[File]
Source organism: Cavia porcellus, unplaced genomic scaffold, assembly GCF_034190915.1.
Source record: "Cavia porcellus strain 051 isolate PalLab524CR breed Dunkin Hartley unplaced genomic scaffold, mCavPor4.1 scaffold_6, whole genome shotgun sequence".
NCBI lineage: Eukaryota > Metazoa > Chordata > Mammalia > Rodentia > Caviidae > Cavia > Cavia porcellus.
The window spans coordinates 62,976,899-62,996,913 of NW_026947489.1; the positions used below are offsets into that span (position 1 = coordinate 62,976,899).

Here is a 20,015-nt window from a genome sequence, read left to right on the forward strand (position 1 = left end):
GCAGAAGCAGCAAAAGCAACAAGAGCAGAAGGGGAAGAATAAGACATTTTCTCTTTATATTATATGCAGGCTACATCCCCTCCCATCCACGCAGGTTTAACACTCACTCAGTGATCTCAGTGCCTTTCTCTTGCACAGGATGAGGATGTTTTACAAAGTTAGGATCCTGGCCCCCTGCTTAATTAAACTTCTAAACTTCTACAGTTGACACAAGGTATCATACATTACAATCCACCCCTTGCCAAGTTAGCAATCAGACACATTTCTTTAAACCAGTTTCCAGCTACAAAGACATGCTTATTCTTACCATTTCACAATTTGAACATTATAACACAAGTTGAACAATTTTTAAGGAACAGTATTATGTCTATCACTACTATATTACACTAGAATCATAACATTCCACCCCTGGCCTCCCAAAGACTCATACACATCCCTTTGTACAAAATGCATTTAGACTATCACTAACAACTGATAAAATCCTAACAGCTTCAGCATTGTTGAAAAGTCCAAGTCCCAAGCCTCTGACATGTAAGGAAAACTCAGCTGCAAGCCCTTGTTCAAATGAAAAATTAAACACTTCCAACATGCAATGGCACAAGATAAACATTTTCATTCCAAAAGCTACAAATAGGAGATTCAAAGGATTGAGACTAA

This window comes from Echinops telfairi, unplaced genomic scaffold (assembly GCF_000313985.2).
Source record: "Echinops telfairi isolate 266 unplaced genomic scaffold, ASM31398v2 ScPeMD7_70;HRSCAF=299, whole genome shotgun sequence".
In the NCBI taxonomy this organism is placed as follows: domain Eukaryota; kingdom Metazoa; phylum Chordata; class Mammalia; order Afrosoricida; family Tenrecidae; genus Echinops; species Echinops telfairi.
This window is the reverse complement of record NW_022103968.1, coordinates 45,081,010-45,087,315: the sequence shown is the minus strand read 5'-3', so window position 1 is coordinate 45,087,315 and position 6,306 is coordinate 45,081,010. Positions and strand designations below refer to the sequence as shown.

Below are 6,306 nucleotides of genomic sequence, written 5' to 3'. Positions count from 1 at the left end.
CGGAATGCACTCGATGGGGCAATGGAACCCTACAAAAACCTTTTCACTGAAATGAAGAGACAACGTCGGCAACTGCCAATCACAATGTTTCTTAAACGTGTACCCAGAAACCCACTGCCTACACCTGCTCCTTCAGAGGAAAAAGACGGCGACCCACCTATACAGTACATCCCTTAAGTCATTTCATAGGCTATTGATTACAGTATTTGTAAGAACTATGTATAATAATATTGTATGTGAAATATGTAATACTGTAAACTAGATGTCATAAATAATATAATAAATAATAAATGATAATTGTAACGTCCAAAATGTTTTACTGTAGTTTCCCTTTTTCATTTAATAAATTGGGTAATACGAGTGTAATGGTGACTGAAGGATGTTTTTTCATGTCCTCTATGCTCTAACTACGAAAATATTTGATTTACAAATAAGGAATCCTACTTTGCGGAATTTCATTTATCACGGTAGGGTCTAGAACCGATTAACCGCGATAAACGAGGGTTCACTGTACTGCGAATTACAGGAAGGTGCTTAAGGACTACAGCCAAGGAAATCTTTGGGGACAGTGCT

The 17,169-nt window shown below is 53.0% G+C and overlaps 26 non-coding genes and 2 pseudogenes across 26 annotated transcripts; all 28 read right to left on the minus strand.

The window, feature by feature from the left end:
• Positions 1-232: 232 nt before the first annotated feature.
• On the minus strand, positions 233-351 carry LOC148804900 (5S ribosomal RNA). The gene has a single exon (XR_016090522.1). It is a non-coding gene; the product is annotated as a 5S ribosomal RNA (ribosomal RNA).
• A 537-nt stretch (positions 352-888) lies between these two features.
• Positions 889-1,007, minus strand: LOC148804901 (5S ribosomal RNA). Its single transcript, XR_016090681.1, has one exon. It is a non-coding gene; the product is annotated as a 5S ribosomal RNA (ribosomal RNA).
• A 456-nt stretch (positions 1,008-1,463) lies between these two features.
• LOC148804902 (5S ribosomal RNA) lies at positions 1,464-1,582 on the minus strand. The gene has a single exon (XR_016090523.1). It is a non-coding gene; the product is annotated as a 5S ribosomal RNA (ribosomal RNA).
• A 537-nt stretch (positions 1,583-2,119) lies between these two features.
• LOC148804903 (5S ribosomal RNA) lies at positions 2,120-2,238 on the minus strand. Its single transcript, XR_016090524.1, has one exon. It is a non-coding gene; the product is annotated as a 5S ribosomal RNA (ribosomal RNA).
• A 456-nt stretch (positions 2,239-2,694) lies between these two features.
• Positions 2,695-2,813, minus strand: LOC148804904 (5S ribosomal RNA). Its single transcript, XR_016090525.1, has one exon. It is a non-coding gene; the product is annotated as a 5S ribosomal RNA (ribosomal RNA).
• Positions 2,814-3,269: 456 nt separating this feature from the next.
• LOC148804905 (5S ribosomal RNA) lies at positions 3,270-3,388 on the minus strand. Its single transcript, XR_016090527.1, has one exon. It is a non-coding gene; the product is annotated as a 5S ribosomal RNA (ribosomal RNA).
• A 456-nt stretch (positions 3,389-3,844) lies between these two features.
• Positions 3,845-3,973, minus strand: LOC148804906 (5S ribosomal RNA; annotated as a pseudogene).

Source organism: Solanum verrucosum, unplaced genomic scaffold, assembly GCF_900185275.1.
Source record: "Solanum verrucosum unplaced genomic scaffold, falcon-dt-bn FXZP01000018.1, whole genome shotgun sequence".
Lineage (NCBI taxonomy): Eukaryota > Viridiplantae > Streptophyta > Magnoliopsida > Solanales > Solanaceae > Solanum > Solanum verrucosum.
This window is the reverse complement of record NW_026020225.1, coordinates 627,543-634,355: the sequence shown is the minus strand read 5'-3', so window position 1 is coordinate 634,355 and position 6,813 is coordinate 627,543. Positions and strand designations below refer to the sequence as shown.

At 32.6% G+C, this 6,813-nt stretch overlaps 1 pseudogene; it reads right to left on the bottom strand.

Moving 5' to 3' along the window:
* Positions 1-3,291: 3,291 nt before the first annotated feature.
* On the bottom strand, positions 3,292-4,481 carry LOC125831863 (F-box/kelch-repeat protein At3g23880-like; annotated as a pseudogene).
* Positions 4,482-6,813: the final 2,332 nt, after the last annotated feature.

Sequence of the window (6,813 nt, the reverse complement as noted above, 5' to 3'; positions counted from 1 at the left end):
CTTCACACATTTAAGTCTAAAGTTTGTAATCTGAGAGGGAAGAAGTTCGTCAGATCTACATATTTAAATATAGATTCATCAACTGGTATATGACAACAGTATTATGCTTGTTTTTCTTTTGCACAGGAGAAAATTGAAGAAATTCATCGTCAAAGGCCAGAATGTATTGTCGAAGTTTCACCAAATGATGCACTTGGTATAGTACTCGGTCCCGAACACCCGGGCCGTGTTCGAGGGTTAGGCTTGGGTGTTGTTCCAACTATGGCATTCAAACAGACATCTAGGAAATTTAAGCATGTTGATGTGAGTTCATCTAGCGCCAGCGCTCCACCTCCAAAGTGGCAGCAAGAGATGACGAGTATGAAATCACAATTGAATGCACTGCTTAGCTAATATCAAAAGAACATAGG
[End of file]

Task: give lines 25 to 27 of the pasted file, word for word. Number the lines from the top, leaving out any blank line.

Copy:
• Positions 2,814-3,269: 456 nt separating this feature from the next.
• LOC148804905 (5S ribosomal RNA) lies at positions 3,270-3,388 on the minus strand. Its single transcript, XR_016090527.1, has one exon. It is a non-coding gene; the product is annotated as a 5S ribosomal RNA (ribosomal RNA).
• A 456-nt stretch (positions 3,389-3,844) lies between these two features.